Recipe for success in 2014: take a middle-class white person, add a dash of money laundering and a bit less than two years in prison. Whisk gently, and take the contents (a successful memoir) and bake until you have your final product: a wildly successful TV show or movie. It's a recipe that worked well for felons Piper Kerman and Jordan Belfort, whose lives were adapted into Orange is the New Black and The Wolf of Wall Street, and who toured the nation this year, giving inspirational speeches.
Kerman has been doing a college tour, giving free speeches at various universities across the country. In April, she came to USC to present "An Evening with Piper Kerman," focusing on her time in jail, and the lessons she brought with her to the real world. Most people have an idea of what her time in jail was like, thanks to the success of the Netflix show, but the real Piper brought a sense of pathos and empathy to the evening. Kerman assumed full responsibility for the wrongs she had done, even though her crime (money laundering) did not directly impact anyone outside her circle of drug traffickers.
She was adamantly apologetic, though, saying, "I believe that a lack of empathy lies at the heart of every crime." She saw the indirect effect of her actions up close during her sentence, in the lives of her fellow inmates who were addicts and/or imprisoned for drug charges.
The theme of the night was clear: what going to jail means and does to a person, and the importance of prison reform. Kerman was passionate and articulate, explaining all of the problems with the way our country and prison system deals with criminals. She pointed to Norway's notoriously humane prison system and Ohio's rehabilitation-focused Marion Correctional Institution as attainable ideals. She seemed to resonate with her audience — while the co-eds may have come for juicy dish about their favorite all-womens' prison, we walked away from the event with a good understanding of how a broken part of our society can be fixed.
Jordan Belfort, on the other hand, provided a radically different experience. Tickets to his "Straight Line" seminar, held in a dimly-lit room in the L.A. Convention Center last Wednesday, were $50-$500 a pop, and promised a sure-fire way to be successful in business. His presentation was a bit of a mess, including lots of tangents and plenty of jokes about his anus. He paced the stage frenetically, occasionally pausing by a flipboard to scrawl something. Most of the scribbles were illegible, but those that weren't were hilariously misspelled (including possibly Freudian "resluts" in lieu of "results").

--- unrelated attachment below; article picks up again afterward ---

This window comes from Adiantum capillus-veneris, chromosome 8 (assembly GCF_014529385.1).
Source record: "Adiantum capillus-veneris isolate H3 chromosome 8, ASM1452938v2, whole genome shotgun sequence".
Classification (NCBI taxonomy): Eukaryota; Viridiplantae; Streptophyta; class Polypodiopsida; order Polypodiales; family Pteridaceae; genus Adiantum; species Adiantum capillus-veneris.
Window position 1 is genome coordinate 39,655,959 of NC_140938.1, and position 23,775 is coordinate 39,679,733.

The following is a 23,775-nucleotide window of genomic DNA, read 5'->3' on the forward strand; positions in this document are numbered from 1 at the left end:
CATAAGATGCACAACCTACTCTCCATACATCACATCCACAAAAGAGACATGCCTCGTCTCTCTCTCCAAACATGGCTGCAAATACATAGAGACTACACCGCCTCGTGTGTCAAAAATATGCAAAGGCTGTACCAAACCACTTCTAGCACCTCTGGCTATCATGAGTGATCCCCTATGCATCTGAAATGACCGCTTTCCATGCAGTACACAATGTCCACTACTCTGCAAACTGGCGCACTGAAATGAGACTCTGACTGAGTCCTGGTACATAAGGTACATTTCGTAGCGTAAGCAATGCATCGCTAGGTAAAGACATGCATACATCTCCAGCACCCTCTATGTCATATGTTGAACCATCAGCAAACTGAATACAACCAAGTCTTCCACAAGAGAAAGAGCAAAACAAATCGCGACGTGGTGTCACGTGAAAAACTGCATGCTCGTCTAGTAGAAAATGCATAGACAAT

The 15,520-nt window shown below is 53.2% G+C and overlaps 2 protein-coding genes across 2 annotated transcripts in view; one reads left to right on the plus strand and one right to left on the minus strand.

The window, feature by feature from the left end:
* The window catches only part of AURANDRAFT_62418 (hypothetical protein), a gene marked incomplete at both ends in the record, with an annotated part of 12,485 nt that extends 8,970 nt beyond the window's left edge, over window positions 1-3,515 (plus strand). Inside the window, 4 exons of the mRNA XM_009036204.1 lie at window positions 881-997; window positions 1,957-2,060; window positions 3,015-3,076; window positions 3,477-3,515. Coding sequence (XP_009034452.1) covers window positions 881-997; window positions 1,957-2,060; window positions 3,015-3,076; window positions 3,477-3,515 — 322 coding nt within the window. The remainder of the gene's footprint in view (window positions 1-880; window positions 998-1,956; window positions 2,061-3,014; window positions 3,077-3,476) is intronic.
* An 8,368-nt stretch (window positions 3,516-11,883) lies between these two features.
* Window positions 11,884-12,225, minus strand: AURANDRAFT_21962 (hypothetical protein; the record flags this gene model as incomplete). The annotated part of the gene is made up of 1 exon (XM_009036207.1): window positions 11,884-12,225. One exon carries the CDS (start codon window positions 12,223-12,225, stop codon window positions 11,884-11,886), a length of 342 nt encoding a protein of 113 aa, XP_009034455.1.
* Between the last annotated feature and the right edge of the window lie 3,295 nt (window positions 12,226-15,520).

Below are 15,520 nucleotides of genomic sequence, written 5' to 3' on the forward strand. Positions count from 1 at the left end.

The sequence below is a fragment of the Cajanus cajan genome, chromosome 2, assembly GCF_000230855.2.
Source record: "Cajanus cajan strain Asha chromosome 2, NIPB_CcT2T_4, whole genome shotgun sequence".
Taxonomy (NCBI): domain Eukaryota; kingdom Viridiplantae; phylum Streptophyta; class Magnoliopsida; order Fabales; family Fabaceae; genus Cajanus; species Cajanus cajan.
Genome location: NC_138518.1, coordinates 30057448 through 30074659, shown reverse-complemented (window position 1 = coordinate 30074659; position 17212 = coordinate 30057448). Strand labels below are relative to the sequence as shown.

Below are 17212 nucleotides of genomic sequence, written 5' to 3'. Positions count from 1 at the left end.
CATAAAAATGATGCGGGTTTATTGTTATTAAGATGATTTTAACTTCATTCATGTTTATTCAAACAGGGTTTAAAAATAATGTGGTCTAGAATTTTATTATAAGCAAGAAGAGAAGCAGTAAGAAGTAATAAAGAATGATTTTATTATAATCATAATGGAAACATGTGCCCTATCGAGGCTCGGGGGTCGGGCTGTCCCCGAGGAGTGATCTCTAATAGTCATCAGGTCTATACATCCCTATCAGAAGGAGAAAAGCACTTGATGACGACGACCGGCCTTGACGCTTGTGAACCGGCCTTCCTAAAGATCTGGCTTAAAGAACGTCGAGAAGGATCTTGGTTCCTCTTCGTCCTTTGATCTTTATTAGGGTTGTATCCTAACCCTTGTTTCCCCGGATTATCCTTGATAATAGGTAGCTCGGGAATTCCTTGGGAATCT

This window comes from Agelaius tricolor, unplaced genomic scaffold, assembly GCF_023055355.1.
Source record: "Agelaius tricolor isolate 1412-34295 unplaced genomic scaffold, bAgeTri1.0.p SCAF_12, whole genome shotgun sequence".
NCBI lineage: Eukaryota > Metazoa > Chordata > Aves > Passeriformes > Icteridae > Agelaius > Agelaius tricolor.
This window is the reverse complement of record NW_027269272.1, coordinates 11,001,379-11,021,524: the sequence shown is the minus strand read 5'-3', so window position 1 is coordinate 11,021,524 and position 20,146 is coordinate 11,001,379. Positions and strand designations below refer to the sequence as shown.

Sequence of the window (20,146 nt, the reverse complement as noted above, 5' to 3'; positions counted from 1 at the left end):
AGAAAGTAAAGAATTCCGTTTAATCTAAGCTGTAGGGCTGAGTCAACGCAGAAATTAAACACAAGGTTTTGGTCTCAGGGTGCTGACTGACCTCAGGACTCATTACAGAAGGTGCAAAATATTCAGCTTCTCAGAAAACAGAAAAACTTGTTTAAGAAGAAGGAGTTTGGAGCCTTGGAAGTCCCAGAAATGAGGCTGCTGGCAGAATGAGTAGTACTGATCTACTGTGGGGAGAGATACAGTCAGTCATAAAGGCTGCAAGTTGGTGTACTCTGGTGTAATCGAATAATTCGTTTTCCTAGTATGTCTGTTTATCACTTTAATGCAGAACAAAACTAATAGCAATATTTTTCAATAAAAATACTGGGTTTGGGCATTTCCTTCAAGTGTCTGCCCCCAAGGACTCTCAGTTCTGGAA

The message of the evening was how to be successful like Jordan Belfort. There's a major problem with this premise: Sure, Belfort is a natural salesman, but he also talked himself right into jail for swindling investors for $200 million. To be fair, I'm not really the target demographic for one of Belfort's inspirational speeches — I'm not really interested in what he's selling (literally or metaphorically). But he seemed to appease the rest of audience, which was mostly made up of rowdy former frat stars.
My personal tastes aside, though, I noticed a huge difference in what Kerman and Belfort had to say. Though both come from good families, went to good colleges, served one to two years in minimum-security prisons and wrote wildly successful memoirs, their demeanors were significantly different. Belfort's focus was on replicating his success, with little regard for the effects that might have. In his world, everyone is in a mad scramble to accumulate as much wealth as possible.
What surprised me most was his conspicuous avoidance of his own wrongdoing. He never gave the sense that he regretted what he did, and seemed more concerned with the fact that he was caught. Even when he was talking about his time in Alcoholics Anonymous, he backtracked, dancing around saying the organization's best-known mantra: "The first step is admitting you have a problem." It seems Belfort can't even admit that he has a problem. Similarly, he sidestepped talking about his crimes, using euphemisms like "finding a niche" and "I cracked the code." The only code you cracked is the legal one.
But what is Belfort if not a spin master? He's the guy who always comes out on top, even if he doesn't deserve to be there. Near the end of the night, he confided in the audience. "I don't know if you guys know this, but I'm not even making any money on this tonight," Belfort says. "I'm giving it all back to investors who lost money back in the day. Seriously, I am. I think it's the right thing to do...I wanted to do it." I'm sure his altruistic desire has nothing to do with the outcry following the revelation that he still hasn't paid back the people he pumped and dumped, 15 years after he pleaded guilty.
After seeing Belfort speak, I was left with two overwhelming impressions. First off, I realized that my three hours would have been much better spent re-watching The Wolf of Wall Street — for all the arguing about it, it's a film with a much better moral compass than the one Belfort seemed to have.
But more importantly, I was struck by how the court and prison system have failed Belfort. For as much as Kerman (rightly) protests the inefficacy of our prison system, clearly something about the experience worked for her. You get the sense that Kerman will only be going back to jail as an advocate, not as a prisoner. But Belfort? It seems like he's not concerned with the law so much as he's concerned with getting rich and not getting caught.
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